China’s Ace in the Hole: Rare Earth Elements

October 27, 2010

You will undoubtedly be hearing a whole lot more about Rare Earths (REEs) in the next few months.  Most people will be baffled about what they are, but everyone uses them in all the “high tech” devices that permeate modern society.  TVs, computers, cell phones, flash memory drives, hybrids and all electric cars, trucks , uses REEs  ( the benchmark of the hybrid vehicle, the Toyota Prius, uses 60 pounds per car).  This article I “stole” from the Natural Defense University  (NDU) Press’s Joint Force Quarterly (JFQ) October 2010 edition.    Unfortunately I still cannot seem to get the accompanying photos with the text.  It is worth it to follow the link to get the photos with the text.   The link is


I intend to post some follow ups on REEs in the future, so check back!

By Cindy A. Hurst – Lieutenant Commander Cindy A. Hurst, USNR, is a Research Analyst in the Foreign Military Studies Office at Fort Leavenworth, Kansas.

On February 4, 2010, nearly 2 weeks after the Obama administration unveiled a $6.4 billion arms deal with Taiwan, a Chinese article posted on an online Chinese Communist Party–connected daily newspaper site, as well as on many Chinese blogs and military news sources, suggested banning the sale of rare earth elements (REEs) to U.S. companies as retribution.1 There was already ample Western concern about potential diminishing access to supplies of REEs, particularly after a 2009 draft report written by China’s Ministry of Industry and Information Technology called for a total ban on foreign shipments of terbium, dysprosium, ytterbium, thulium, and lutetium, and a restriction of neodymium, europium, cerium, and lanthanum exports.2 The report immediately caused an uproar among rare earth buyers because China produces approximately 97 percent of the world’s REEs. While there are sources of rare earth around the world, it could take anywhere from 10 to 15 years from the time of discovery to begin a full-scale rare earth operation.

REEs are important to hundreds of high-tech applications, including critical military-based technologies such as precisionguided weapons and night-vision goggles. In exploring the idea of global military might, China appears to be holding an unlikely trump card. The country’s grasp on the rare earth element industry could one day give China a strong technological advantage and increase its military superiority. This article focuses on rare earth elements and their importance to military technology. It also demonstrates how China’s research and development programs, coupled with its vast reserves of REEs, have the potential to make the country a dominant force in the world.


REEs are those chemical elements on the periodic table having atomic numbers 57 through 71 (known as the lanthanides), scandium, and yttrium (atomic numbers 21 and 39). Scandium and yttrium are generally grouped with the lanthanides because of their similar properties and because they are normally found within the same deposits when mined.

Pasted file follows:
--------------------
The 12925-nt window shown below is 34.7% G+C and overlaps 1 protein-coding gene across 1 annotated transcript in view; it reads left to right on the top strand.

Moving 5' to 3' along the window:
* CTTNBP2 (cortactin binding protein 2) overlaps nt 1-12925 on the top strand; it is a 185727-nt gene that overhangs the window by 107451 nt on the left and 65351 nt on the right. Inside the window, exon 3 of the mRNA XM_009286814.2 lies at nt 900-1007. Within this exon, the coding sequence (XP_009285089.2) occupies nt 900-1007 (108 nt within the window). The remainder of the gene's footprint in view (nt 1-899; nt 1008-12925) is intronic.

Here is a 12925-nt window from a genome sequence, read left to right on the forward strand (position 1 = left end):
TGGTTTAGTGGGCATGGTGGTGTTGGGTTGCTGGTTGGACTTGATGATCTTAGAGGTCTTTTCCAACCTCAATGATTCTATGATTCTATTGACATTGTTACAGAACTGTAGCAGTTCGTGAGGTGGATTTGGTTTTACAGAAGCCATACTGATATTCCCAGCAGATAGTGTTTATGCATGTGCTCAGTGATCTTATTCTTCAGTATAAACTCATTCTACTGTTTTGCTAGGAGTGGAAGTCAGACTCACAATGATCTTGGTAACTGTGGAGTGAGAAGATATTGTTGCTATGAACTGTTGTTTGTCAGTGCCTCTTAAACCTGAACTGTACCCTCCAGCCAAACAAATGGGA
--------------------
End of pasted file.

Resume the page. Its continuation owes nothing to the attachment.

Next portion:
The term rare earth is actually a misnomer; these elements are not rare at all, being found in low concentrations throughout the Earth’s crust and in higher concentrations in certain minerals. REEs can be found in almost all massive rock formations. However, their concentrations range from ten to a few hundred parts per million by weight. Therefore, finding them where they can be economically mined and processed presents a challenge.

For at least the past five decades, international scientists and engineers have understood the importance of REEs to military technology. For some, the topic of rare earth has even been shrouded in secrecy. For example, in Russia, REEs were once considered a national secret, with little mention being made about them prior to 1993. Their secret applications were long confined to those organizations, such as the Ministry of Medium Machine Building, Ministry of Nuclear Energy, and Ministry of Nonferrous Metallurgy, that were responsible for the research, design, and production of military equipment and weapons systems. The reason for their secrecy was simple. More than 80 percent of the rare earth industry went into the former Soviet Union’s defense systems.3

Today, many foreign and domestic analysts view REEs as a key factor in developing modern military technology. For example, one Chinese article attributed “night vision instruments with the REE lanthanum” as a “source of the overwhelming dominance of U.S. military tanks during the Gulf War.”4 In China, REEs have been described as a “treasure trove” of new material and the “vitamins of modern industry.”5 REEs have also been described as “materials of the future.”6

In 1993, Vyacheslav Trubnikov, first deputy director of Russia’s Foreign Intelligence Service, reportedly sent a letter about REEs to Oleg Soskovets, the Russian Federation’s first vice premier, saying, “We have been receiving information indicating that advanced industrial countries are making increasing use of REEs due to progress in creating and developing qualitatively new, specialized materials with them that increase the critical parameter values of high technology products in the fields of rocket-space and aviation, microelectronics, and electrical engineering.”7

Not only are REEs used to greatly improve the qualities and properties in the metallurgy industry, they are also used in the fields of lasers, fluorescents, magnets, fiber optic communications, hydrogen energy storage, and superconducting materials— all key technologies that have been successfully applied to modern militaries.8

Military Applications

Of course, not all REEs are created equal. Some experts predict that by 2015 there will be a shortage of neodymium, terbium, and dysprosium, while supplies of europium, erbium, and yttrium could become tight.9 The neodymium-iron-boron (NdFeB) permanent magnets are so strong that they are ideal for the miniaturization of a variety of technologies, including possible nanotechnologies. Many solid state lasers use neodymium due to its optimal selection of absorption and emitting wavelengths. Consumption of neodymium is expected to increase significantly as more wind turbines come online. Wind may be “free,” but some of the newer generation wind turbines use up to two tons of these magnets. Terbium and dysprosium can be additives to enhance the coercivity in NdFeB magnets.10 Yttrium is used, along with neodymium, in lasers. Europium is the most reactive of the REEs. Along with its current use in phosphors for fluorescent lamps and television/computer screens, it is being studied for possible use in nuclear reactors.11 Erbium is used as an amplifier for fiber optic data transmission. It has also been finding uses in nuclear applications and metallurgy. For example, adding erbium to vanadium, a metal used in nuclear applications and high-speed tools, lowers the hardness and improves the workability of the metal.